Do you want to hear a fitness pro talk? Don’t just ask them whether or not you should be doing squats. That question alone will evoke an exuberant “YESSS!!!!!!” Instead, ask them “how” and “why.” Fitness pros light up likes kids when the ice cream truck rolls up when they get to talk about one the most effective exercises around!
First things first, though. Squats, like people, come in all shapes and forms. If you choose the right one, squats will HELP – not HURT – your knees, since they build the muscles that support your knees and associated joints and muscles. You can do them anywhere, anytime with added weight or without. You can switch-up your foot position during a squat, increase or decrease knee flexion, lean against a wall, add propulsion, use a bench or chair or add weights to the movement to build primary movers and stabilizer muscles, work on balance or increase power.
You strengthen your quads, glutes, hamstrings, abs, back, and more when you squat. Squats can be a beginner’s go-to move to strengthen the muscles that support major joints. Athletes at their peak can use squats to make major strength gains and showcase their strength against their competition.
SQUAT, SQUAT, SQUAT!
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To do a FREESTANDING BASIC SQUAT
– Stand in neutral posture with your feet shoulder-width apart.
– Focus on pressing your weight into your heels as you start to bend your knees.
– Stick your butt back and allow your hips to hinge.
– Keep your chest open and lifted.
– As you descend, your knees should be over your ankles or mid-foot, not over your toes.
– Rise back up to standing.
Now play around with the movement!
Here are some ideas:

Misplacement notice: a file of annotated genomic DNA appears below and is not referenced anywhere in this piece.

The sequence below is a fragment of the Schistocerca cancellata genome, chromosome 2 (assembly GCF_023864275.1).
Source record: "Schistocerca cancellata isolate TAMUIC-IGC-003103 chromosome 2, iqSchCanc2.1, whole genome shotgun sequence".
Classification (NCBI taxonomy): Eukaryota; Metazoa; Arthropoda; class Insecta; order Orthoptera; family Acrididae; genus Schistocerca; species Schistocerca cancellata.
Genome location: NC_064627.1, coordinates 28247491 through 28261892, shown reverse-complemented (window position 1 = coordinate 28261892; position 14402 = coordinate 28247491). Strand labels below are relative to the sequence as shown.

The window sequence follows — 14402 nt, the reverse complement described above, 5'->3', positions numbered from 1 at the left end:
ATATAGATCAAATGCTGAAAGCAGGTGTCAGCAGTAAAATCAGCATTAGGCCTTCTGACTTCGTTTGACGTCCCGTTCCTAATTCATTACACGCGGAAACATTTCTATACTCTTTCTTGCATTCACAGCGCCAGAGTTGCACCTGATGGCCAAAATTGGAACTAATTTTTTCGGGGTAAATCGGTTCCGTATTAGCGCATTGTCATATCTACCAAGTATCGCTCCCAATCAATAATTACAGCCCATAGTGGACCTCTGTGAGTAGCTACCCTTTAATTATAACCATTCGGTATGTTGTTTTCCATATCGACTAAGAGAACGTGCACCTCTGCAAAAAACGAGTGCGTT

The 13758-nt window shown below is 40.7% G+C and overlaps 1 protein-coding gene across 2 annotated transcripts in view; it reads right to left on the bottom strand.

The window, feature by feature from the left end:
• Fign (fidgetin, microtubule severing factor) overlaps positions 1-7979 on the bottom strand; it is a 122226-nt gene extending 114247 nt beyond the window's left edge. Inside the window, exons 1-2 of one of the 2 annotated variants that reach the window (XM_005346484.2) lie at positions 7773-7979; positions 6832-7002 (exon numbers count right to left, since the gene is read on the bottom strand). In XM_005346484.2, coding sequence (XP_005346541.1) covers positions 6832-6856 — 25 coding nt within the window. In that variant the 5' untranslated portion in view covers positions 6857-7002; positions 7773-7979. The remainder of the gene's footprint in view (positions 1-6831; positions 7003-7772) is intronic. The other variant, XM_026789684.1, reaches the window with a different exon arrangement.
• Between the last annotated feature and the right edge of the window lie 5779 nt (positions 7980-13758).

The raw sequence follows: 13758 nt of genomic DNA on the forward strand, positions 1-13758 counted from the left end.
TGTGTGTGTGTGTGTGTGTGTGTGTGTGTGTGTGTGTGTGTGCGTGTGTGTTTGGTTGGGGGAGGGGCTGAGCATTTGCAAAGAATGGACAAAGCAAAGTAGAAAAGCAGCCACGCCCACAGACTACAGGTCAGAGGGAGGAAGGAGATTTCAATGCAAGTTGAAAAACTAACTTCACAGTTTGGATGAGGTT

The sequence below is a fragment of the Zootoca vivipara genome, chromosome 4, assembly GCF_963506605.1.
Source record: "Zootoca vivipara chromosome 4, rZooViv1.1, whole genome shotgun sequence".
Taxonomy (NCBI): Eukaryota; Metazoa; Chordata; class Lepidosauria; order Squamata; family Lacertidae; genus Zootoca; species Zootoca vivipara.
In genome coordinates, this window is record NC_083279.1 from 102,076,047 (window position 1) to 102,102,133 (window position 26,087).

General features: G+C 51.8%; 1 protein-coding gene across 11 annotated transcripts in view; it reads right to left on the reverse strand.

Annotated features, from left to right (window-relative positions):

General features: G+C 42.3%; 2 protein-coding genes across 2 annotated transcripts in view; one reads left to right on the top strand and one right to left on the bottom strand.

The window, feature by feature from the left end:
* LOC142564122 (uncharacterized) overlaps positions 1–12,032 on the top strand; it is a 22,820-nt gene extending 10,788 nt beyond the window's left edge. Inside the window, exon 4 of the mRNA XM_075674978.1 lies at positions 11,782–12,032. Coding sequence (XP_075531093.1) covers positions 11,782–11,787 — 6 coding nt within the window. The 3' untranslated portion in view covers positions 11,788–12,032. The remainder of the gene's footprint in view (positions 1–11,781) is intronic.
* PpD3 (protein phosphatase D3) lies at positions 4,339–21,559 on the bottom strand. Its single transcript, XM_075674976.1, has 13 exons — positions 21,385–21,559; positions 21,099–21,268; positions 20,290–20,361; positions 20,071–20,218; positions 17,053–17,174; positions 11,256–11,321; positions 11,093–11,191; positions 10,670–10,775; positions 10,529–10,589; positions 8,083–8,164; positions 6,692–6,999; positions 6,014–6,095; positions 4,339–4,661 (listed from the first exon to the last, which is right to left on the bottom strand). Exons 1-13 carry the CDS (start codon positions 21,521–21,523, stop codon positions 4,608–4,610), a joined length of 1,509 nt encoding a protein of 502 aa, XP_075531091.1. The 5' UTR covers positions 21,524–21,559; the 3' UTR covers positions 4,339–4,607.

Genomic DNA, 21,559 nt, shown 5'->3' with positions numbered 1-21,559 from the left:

Resistance Band Squats:
Stand on a long resistance band with your feet shoulder-width apart. Grab the ends of the band in each hand and bring the ends up to your shoulders so the band is taught. Execute the resistance band squat. The band adds resistance to the eccentric, or lengthening, phase of the muscular movement.
Stand about a foot in front of a chair. Stick your butt back as you bend your knees. Tap the chair with your butt. Lift your butt a tad and hover for a few seconds. Then stand back up. Chair Squats are great for beginners, but the hover can intensify it the more fit you get.
Narrow Stance Wall Squat:
Load up your stabilizer muscles by decreasing your base of support during a squat. Stand with your back to a wall or place a stability ball between you and the wall. Walk your feet out in front of you and bring your feet together. As you drop into a narrow based squat bend your knees to a 90-degree angle.
Full Squat with Weights:
Once you’ve mastered the Freestanding Squat, add weight! Rest a barbell on your shoulders or use a set of heavy hand weights. These can be as hard and as heavy as you make them.